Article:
Archive for February, 2018

Unconditional, not Unconcerned

Friday, February 16th, 2018

The revelation that God’s single disposition toward sinners remains one of unconditional love does not mean we are exempt from the consequences of going against the grain of love.

— Brian Zahnd, Sinners in the Hands of a Loving God, p. 18

Real Self-Love

Thursday, February 15th, 2018

Real love allows for failure and suffering. All of us have made mistakes, and some of those mistakes were consequential, but you can find a way to relate to them with kindness. No matter what troubles have befallen you or what difficulties you have caused yourself or others, with love for yourself you can change, grow, make amends, and learn. Real love is not about letting yourself off the hook. Real love does not encourage you to ignore your problems or deny your mistakes and imperfections. You see them clearly and still opt to love.

— Sharon Salzberg, Real Love, p. 16

Increasing Accountability with Self-Forgiveness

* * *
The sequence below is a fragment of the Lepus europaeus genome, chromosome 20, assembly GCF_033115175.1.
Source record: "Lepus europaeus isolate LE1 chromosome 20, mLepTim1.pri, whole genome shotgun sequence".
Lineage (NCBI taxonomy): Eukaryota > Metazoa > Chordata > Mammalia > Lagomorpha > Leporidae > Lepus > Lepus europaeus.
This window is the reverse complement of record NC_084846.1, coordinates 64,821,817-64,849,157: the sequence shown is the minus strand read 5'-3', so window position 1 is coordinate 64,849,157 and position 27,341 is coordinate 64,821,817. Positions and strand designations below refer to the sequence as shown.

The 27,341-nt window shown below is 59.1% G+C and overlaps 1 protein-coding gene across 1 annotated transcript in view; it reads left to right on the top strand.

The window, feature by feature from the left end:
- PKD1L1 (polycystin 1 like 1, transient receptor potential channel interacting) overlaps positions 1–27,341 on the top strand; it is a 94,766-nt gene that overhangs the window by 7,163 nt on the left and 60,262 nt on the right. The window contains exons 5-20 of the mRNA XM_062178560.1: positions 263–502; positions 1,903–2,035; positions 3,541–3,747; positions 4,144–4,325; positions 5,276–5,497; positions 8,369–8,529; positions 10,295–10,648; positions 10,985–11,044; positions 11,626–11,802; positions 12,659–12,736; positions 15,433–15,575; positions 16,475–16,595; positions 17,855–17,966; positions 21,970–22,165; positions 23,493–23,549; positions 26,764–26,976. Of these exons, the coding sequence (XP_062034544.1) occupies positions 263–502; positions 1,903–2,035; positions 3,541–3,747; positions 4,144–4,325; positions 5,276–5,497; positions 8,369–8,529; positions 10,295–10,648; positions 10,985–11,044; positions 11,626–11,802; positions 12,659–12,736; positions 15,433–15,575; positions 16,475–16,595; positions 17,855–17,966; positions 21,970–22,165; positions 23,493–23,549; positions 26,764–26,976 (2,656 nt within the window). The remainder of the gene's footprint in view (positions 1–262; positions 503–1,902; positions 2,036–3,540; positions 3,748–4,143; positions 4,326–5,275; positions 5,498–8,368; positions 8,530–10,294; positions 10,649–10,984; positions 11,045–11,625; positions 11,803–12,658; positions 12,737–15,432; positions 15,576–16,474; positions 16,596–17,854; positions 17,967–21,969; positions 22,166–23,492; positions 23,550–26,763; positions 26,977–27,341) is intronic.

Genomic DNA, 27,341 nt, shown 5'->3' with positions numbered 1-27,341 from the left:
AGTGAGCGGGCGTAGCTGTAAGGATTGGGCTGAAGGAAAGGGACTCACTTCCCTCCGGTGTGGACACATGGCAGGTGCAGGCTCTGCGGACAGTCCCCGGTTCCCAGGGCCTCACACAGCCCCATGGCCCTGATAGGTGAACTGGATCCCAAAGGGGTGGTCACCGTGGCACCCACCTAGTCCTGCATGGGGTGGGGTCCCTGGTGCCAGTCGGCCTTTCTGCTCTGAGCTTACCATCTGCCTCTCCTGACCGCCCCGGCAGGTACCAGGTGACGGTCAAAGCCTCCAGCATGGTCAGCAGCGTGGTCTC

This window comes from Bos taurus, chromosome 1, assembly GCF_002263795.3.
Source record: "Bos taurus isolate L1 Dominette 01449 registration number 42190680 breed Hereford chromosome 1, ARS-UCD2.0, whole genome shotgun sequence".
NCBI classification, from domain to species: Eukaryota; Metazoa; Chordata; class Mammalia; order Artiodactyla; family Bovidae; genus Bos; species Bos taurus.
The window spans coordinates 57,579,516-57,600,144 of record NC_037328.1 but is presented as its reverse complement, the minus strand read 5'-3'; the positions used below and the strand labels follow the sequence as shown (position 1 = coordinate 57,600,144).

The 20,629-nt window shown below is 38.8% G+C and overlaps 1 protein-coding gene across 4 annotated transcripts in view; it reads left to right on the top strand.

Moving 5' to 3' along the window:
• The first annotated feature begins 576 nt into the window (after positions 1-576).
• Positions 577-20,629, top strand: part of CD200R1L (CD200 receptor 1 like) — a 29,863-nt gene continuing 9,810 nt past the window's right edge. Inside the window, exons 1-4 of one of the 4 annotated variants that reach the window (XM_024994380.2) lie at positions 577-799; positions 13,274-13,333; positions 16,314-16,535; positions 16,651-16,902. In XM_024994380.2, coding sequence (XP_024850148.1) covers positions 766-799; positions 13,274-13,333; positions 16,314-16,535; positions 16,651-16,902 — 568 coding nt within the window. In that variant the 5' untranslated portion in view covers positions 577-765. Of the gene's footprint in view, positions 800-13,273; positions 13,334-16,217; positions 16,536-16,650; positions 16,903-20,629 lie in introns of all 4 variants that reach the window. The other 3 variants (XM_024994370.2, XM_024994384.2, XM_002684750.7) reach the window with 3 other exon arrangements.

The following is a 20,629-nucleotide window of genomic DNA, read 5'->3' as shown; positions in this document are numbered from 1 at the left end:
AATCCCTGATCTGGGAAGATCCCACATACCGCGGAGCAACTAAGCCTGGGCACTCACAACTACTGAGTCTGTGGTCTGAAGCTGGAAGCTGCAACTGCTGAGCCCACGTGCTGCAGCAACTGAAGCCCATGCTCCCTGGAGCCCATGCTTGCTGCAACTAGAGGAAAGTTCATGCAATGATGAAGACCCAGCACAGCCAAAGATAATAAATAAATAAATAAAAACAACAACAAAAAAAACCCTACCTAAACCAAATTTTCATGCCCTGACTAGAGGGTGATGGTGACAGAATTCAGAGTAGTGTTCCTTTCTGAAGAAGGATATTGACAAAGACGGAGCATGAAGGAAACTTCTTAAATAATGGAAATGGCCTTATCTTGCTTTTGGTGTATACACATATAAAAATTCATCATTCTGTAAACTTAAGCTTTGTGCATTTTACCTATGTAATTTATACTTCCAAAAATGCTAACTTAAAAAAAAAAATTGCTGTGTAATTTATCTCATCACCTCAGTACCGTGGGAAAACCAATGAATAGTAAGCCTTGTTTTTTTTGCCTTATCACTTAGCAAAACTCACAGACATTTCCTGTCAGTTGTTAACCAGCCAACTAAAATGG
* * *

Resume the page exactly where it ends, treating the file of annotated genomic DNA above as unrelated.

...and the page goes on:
Tuesday, February 13th, 2018

Surprisingly, it’s forgiveness, not guilt, that increases accountability. Researchers have found that taking a self-compassionate point of view on a personal failure makes people more likely to take personal responsibility for the failure than when they take a self-critical point of view. They also are more willing to receive feedback and advice from others, and more likely to learn from the experience.

— Kelly McGonigal, The Willpower Instinct, p. 148.

No Limit

Friday, February 9th, 2018

I find it quite interesting that many of those who are most vocal about endless punishment have no difficulty believing that God can forgive the worst sins right up to the point of someone’s physical death. They simply don’t believe that God’s love and forgiveness continue into the ages to come. Instead, they believe God places a limit on His grace. But God’s grace is far greater than mankind’s sin. In fact, the Apostle Paul tells us, ” . . . where sin increased, grace increased all the more.”